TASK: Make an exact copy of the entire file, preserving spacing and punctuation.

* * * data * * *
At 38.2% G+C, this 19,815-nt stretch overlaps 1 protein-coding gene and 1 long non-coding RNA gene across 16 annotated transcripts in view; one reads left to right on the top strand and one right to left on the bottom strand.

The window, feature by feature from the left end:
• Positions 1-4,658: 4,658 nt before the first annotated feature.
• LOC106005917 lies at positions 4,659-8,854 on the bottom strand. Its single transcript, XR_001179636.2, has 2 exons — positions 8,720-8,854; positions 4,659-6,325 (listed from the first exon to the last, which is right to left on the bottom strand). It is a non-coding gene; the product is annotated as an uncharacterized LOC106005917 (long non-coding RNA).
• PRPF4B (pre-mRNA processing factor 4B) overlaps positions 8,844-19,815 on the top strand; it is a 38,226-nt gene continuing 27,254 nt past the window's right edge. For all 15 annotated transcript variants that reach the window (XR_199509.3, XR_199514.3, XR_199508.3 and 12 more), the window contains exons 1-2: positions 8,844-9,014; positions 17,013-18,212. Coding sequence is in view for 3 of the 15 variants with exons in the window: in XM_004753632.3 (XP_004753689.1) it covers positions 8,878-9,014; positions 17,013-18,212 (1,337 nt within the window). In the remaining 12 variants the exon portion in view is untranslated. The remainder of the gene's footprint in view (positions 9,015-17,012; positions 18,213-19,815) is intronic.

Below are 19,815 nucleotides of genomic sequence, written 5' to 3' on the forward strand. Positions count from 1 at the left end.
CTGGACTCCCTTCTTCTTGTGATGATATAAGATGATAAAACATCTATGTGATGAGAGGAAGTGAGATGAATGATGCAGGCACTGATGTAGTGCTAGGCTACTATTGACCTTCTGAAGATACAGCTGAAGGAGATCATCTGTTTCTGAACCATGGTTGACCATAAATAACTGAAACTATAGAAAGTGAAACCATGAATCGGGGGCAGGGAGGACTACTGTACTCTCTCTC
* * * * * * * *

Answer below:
At 38.2% G+C, this 19,815-nt stretch overlaps 1 protein-coding gene and 1 long non-coding RNA gene across 16 annotated transcripts in view; one reads left to right on the top strand and one right to left on the bottom strand.

The window, feature by feature from the left end:
• Positions 1-4,658: 4,658 nt before the first annotated feature.
• LOC106005917 lies at positions 4,659-8,854 on the bottom strand. Its single transcript, XR_001179636.2, has 2 exons — positions 8,720-8,854; positions 4,659-6,325 (listed from the first exon to the last, which is right to left on the bottom strand). It is a non-coding gene; the product is annotated as an uncharacterized LOC106005917 (long non-coding RNA).
• PRPF4B (pre-mRNA processing factor 4B) overlaps positions 8,844-19,815 on the top strand; it is a 38,226-nt gene continuing 27,254 nt past the window's right edge. For all 15 annotated transcript variants that reach the window (XR_199509.3, XR_199514.3, XR_199508.3 and 12 more), the window contains exons 1-2: positions 8,844-9,014; positions 17,013-18,212. Coding sequence is in view for 3 of the 15 variants with exons in the window: in XM_004753632.3 (XP_004753689.1) it covers positions 8,878-9,014; positions 17,013-18,212 (1,337 nt within the window). In the remaining 12 variants the exon portion in view is untranslated. The remainder of the gene's footprint in view (positions 9,015-17,012; positions 18,213-19,815) is intronic.

Below are 19,815 nucleotides of genomic sequence, written 5' to 3' on the forward strand. Positions count from 1 at the left end.
CTGGACTCCCTTCTTCTTGTGATGATATAAGATGATAAAACATCTATGTGATGAGAGGAAGTGAGATGAATGATGCAGGCACTGATGTAGTGCTAGGCTACTATTGACCTTCTGAAGATACAGCTGAAGGAGATCATCTGTTTCTGAACCATGGTTGACCATAAATAACTGAAACTATAGAAAGTGAAACCATGAATCGGGGGCAGGGAGGACTACTGTACTCTCTCTC